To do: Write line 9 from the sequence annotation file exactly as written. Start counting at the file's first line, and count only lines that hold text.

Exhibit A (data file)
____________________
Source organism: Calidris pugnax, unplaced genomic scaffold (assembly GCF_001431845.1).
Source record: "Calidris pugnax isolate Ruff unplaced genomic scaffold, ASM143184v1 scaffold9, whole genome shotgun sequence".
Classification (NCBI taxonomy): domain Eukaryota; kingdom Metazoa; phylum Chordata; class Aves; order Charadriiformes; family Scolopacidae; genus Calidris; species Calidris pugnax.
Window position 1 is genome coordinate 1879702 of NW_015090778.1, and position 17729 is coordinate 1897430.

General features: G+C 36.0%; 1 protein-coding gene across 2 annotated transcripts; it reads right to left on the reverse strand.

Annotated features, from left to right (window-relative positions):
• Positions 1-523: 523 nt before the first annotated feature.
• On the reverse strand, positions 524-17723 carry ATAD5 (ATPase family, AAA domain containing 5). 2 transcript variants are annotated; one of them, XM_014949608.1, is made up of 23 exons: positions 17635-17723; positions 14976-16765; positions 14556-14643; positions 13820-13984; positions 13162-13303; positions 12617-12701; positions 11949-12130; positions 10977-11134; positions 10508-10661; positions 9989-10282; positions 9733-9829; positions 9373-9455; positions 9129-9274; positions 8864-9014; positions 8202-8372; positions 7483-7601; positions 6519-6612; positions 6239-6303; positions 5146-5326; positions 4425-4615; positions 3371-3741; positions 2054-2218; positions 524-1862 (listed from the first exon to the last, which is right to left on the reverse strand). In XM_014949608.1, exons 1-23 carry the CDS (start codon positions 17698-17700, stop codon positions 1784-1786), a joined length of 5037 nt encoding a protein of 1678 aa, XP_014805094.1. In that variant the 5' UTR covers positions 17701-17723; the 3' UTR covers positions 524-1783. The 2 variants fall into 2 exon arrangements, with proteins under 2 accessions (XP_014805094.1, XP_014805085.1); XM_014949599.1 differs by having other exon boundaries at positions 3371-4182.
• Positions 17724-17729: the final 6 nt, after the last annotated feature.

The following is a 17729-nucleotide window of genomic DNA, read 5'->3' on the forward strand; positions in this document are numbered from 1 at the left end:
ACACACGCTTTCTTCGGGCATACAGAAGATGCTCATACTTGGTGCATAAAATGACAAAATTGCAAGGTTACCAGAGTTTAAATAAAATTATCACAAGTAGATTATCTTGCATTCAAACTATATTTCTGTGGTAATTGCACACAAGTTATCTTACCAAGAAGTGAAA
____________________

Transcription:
• Positions 17724-17729: the final 6 nt, after the last annotated feature.